The Batwa literacy rate is just 12 percent compared to over 75 percent (2012) of non-Batwa in the same area. Education among the Batwa population has been and remains elusive. But, we must appreciate its relevance in fueling community transformation and promoting equity and equality, as well as a mindset change. With education, the Batwa people will have a sense of equality and agility in regard to development. The opportunities that come with education help in the elimination of disparity that has affected them in terms of social and gender discrimiation. They have mostly been marginalized and fallen victim to desperation and stigma. They may be duped into entering illegal businesses, signing false documents among other things because they do not possess the right education to avoid it. A lot is still needed for this to actually be achieved among the Batwa and thus, many resources are still needed in order for Batwa children to enrol and stay in school. Even then, government schools have consistently ignored those arguing that they can’t afford the fees, lack scholastic materials , food for lunch plus uniforms and shoes.

Formal Education

Only 10 percent of Batwa children enrol into primary one. But, only 2% make it to primary seven and hardly go beyond that. The remaining 98% end up in abusive situations such as hard labor and early/forced marriages and substance abuse. This is attributed to acute marginalization, hunger, stigmatization and the ever biting poverty. Our long term plan is to build a school for Batwa children where they will be loved, pampered, fed, encouraged to stay in school, handled as special needs children while providing them with skills and spiritual growth. This is in addition to providing them with a decent education, scholastic materials, uniforms, guidance counselling and sanitary items for girls.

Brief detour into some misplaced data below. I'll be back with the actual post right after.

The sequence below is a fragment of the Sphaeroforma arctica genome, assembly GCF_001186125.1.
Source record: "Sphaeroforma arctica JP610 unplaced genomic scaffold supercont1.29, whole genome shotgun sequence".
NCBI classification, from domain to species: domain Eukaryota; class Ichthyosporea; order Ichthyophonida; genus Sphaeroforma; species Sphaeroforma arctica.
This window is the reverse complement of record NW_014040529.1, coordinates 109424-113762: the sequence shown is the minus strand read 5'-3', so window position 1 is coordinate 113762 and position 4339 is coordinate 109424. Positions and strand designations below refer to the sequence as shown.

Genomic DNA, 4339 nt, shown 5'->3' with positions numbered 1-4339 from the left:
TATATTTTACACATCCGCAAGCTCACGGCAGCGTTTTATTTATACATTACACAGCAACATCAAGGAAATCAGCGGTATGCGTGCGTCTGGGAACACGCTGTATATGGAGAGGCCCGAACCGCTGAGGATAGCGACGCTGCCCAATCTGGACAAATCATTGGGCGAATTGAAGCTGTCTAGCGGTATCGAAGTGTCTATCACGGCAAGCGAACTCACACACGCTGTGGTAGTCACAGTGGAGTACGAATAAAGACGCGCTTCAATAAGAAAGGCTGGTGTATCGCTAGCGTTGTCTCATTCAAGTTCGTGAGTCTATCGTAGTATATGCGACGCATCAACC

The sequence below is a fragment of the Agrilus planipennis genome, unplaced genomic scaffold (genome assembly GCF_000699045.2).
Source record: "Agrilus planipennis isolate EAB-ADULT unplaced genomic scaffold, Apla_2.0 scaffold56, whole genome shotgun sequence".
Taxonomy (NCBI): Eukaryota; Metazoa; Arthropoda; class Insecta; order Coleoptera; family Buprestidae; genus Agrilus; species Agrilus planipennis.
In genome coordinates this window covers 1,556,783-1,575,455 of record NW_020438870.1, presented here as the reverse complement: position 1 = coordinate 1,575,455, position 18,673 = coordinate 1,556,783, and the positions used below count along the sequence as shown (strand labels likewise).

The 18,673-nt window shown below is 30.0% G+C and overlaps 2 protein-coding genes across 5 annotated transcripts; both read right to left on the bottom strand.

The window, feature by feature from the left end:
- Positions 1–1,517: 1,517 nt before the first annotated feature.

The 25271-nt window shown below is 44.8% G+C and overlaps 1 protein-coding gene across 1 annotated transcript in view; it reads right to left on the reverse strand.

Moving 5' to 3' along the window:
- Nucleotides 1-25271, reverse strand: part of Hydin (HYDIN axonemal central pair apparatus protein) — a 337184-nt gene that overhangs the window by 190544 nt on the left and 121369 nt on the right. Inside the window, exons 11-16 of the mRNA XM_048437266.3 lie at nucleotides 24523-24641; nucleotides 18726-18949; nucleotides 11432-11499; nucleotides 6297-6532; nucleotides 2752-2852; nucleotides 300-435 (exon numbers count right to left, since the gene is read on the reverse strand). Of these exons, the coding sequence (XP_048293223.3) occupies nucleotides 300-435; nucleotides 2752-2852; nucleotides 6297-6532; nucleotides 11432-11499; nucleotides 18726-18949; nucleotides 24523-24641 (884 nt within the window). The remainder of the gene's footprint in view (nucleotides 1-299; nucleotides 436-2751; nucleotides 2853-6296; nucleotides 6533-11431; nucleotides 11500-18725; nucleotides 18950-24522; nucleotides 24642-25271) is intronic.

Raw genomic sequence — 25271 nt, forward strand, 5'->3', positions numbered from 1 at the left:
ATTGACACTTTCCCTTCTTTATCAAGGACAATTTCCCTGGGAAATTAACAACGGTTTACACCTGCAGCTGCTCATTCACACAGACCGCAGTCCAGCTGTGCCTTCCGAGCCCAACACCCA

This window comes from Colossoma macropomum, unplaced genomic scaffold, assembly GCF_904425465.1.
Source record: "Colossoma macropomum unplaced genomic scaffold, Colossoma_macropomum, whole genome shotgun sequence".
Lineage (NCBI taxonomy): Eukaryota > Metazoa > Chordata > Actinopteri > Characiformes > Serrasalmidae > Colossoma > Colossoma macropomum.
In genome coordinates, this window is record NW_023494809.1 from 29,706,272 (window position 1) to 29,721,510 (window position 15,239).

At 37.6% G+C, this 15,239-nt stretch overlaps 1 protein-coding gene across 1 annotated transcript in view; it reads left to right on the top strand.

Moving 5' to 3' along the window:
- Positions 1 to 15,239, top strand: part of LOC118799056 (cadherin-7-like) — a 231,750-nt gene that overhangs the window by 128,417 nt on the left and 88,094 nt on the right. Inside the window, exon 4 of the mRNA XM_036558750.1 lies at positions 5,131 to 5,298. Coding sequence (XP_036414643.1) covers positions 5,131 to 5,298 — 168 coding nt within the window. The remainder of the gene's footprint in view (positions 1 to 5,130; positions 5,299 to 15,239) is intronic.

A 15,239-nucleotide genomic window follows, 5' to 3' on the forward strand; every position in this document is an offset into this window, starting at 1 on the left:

Skill Development

We will also offer classes in handicrafts to increase their household income. The planned curriculum includes basket weaving, wood carving, jewelery making and clay works which will be sold in local tourist markets and potentially to international markets as well.

Vocational Training

Classes will be available for basic skills in carpentry, masonry, mechanics, driving, tailoring and knitting. Batwa carpenters have been making wooden chairs, stools, beds, tables and various wood carvings. Batwa masons have been able to work on construction sites where they earn a basic income. This will increase that work force. A fully-fledged vocational school will be established by 2027 targeting girls and boys who drop out of school because of age, stigma, hunger and many other factors.